Both the Bull Terrier and the American Pit Bull Terrier tend to take well to training. Positive reinforcement methods are the most effective, since they build on the already strong bond between you and your dog. Both of these pitbull breeds will be eager to please, and will love the time spent with you and the mental stimulation that training sessions will provide. Training can offer some physical exercise, but both breeds will still need the regular change to run about in a safely enclosed space, too.
As we briefly mentioned earlier, socialization is vital for both of these breeds, as it is for any dog breed. In particular, you should focus on socializing pitbull breeds to other dogs and animals. Both the American Pit Bull Terrier and the Bull Terrier have histories in dog fighting, and the APBT in particular also has a history hunting and chasing hogs on ranches. Socializing your dog to other animals will help to reduce the likelihood of any adult aggression.
Bull Terrier vs Pitbull Health
Since they share the same initial roots, the Bull Terrier and American Pit Bull Terrier do share some common health problems. These are also partially related to the size and structure of the breed. In particular, owners should look out for joint problems and allergies.
On top of this, the APBT is prone to the following:
- Heart Disease
- Retinal dysplasia
The Bull Terrier is also prone to:
- Zinc deficiency
- Deafness (particularly in white dogs)
- Hereditary nephritis
Many of these issues can be identified with health testing before breeding. So, no matter which breed you choose, make sure you only get your puppy from a reputable breeder and see evidence of health testing before committing any of your money.
Bull Terrier vs Pitbull – Which is Right For Me?
Choosing between a Bull Terrier and an American Pitbull Terrier is a tough decision for most people! Ultimately, both are Pitbull type breeds, and both are very similar in terms of their histories and their temperaments. Both breeds are prone to certain health issues. The main differences lie in their appearance. If you prefer the wide, flattened head of the APBT, that might be right for you! But, if you love the oval nose of the Bull Terrier, they could be great for you!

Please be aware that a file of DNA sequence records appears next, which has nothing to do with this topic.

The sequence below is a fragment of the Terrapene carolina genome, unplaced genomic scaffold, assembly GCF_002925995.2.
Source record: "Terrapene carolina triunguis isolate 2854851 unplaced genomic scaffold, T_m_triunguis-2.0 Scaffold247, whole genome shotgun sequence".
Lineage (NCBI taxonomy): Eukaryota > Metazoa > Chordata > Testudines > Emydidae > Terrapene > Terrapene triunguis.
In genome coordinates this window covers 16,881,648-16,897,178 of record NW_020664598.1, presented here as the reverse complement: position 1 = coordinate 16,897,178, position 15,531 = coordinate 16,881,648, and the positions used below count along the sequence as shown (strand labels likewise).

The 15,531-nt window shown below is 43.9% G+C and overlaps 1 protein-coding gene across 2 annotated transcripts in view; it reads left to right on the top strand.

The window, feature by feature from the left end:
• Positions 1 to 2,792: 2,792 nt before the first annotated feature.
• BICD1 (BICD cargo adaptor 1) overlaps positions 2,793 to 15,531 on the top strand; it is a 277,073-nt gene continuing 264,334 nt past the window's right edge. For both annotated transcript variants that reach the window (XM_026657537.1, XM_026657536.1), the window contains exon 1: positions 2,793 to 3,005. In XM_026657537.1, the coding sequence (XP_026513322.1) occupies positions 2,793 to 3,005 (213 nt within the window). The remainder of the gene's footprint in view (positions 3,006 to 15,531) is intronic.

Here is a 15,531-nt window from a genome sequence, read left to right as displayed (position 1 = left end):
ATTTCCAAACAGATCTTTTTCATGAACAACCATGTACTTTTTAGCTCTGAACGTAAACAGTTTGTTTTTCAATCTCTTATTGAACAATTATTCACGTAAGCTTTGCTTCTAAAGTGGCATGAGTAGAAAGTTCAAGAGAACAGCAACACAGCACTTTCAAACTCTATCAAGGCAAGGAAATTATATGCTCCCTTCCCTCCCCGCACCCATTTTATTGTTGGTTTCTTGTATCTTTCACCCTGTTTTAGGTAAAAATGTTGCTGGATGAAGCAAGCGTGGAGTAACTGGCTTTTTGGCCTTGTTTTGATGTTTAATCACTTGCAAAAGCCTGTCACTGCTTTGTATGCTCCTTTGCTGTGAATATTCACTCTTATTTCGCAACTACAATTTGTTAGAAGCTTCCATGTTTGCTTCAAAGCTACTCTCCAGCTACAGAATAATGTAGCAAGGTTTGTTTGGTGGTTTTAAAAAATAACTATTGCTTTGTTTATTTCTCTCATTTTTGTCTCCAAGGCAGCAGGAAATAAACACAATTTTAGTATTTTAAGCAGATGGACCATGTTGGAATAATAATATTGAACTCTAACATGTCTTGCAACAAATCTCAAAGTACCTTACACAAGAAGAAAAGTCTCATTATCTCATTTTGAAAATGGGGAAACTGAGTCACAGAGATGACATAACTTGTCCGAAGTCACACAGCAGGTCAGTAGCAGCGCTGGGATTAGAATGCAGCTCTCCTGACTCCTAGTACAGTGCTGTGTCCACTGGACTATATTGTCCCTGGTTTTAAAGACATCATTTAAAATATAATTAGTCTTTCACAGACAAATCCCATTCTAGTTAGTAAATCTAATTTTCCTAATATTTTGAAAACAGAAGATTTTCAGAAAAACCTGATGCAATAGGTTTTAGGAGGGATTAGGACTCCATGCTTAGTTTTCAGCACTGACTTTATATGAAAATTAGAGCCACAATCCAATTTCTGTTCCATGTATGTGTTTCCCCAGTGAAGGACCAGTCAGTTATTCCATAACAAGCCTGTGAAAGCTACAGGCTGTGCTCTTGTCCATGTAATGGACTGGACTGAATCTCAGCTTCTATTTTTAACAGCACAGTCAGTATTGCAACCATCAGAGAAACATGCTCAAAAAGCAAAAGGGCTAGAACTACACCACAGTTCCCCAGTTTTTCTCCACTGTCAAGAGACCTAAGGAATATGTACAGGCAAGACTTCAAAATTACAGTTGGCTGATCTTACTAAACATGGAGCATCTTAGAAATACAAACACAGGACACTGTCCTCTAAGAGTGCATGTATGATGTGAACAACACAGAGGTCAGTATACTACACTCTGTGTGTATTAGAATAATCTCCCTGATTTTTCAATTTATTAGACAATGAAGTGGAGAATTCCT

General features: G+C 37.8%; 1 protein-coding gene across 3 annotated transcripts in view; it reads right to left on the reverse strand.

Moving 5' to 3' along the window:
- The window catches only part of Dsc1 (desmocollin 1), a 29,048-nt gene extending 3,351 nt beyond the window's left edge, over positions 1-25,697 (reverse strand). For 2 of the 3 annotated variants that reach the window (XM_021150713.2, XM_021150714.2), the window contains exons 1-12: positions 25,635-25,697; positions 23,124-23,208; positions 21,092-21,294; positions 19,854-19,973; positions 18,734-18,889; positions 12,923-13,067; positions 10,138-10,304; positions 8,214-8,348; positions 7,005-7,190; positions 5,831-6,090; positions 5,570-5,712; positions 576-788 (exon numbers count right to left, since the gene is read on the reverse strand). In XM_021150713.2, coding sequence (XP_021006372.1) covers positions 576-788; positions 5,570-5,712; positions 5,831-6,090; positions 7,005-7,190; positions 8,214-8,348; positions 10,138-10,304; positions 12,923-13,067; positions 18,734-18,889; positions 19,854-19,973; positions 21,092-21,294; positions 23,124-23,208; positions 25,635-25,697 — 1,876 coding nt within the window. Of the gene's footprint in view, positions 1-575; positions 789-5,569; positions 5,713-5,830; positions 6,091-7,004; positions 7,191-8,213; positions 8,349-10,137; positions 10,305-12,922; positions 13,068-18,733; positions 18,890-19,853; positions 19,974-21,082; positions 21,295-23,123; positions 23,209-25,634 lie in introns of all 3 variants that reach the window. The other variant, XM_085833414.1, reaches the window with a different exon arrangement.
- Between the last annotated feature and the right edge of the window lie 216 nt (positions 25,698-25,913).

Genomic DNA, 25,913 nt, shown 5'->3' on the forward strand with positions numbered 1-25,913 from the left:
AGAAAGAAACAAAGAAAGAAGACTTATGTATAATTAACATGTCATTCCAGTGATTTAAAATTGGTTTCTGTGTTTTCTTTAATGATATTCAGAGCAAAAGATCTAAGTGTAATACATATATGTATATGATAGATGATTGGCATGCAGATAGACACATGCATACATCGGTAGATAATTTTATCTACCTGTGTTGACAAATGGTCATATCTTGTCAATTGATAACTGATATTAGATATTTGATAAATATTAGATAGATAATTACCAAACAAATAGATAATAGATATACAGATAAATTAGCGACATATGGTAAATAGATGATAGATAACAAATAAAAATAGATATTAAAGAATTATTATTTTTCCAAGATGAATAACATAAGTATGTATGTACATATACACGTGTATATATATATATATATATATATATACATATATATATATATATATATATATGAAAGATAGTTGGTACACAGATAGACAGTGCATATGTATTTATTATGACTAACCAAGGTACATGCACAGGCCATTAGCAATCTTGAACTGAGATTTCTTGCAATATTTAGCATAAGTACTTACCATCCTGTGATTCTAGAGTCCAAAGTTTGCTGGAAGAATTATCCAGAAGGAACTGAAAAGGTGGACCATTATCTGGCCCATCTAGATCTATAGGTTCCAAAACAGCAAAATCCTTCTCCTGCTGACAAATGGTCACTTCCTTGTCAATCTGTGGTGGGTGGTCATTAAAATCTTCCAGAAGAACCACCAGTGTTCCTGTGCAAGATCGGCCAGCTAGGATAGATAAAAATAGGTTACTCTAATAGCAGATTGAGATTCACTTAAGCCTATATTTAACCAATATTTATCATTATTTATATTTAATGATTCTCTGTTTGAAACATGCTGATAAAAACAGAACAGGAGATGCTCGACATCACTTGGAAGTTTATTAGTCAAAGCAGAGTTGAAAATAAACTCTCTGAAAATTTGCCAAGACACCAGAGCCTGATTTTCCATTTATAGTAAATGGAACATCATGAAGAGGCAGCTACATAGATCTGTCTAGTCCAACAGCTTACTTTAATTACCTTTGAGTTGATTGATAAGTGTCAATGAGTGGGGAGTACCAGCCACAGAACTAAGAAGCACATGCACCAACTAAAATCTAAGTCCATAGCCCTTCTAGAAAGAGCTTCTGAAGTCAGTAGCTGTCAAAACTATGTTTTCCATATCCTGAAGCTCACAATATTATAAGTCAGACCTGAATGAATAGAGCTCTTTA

Both of these dog breeds need homes where their owners have plenty of time to dedicate to training, socialization, and exercise. They may not get along perfectly with other pets, but many owners have no issues as long as their pitbull grows up alongside the other animals.
Plus, no matter which of these breeds you prefer, it’s important to check local legislation. Some parts of the world have banned ownership of Pitbull breeds, or pitbull-type dogs. Other places allow them but require that they are muzzled at all times when outside. So, be sure to research any restrictions near you before finding your future companion.
Which Pitbull Breed is Your Favorite?
Do you prefer the Bull Terrier or the American Pit Bull Terrier? Perhaps one of the other common pitbull breeds is your favorite! We would love to hear your thoughts about these affectionate and loyal dogs in the comments.
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References and Resources
- The United Kennel Club
- The American Kennel Club
- Howell, T. (et al), ‘Puppy Parties and Beyond: The Role of Early Age Socialization Practices on Adult Dog Behavior’, Veterinary Medicine: Research and Reports (2015)
- Ozcan, M. (et al), ‘What is Pitbull and What is Not?’, Journal of Istanbul Veterinary Sciences (2020)
- Ozcan, M. & Ozturk, N. ‘The Banned Dog Breeds Issue in the World and Turkey’, Journal of Istanbul Veterinary Sciences (2020)
- Duffy, D. (et al), ‘Breed Differences in Canine Aggression’, Applied Animal Behavior Science (2008)
- Kogan, L. (et al), ‘Small Animal Veterinarians’ Perceptions, Experiences, and Views of Common Dog Breeds, Dog Aggression, and Breed-Specific Laws in the United States’, International Journal of Environmental Research and Public Health (2019)
- Strain, G. ‘Deafness Prevalence and Pigmentation and Gender Associations in Dog Breeds at Risk’, The Veterinary Journal (2004)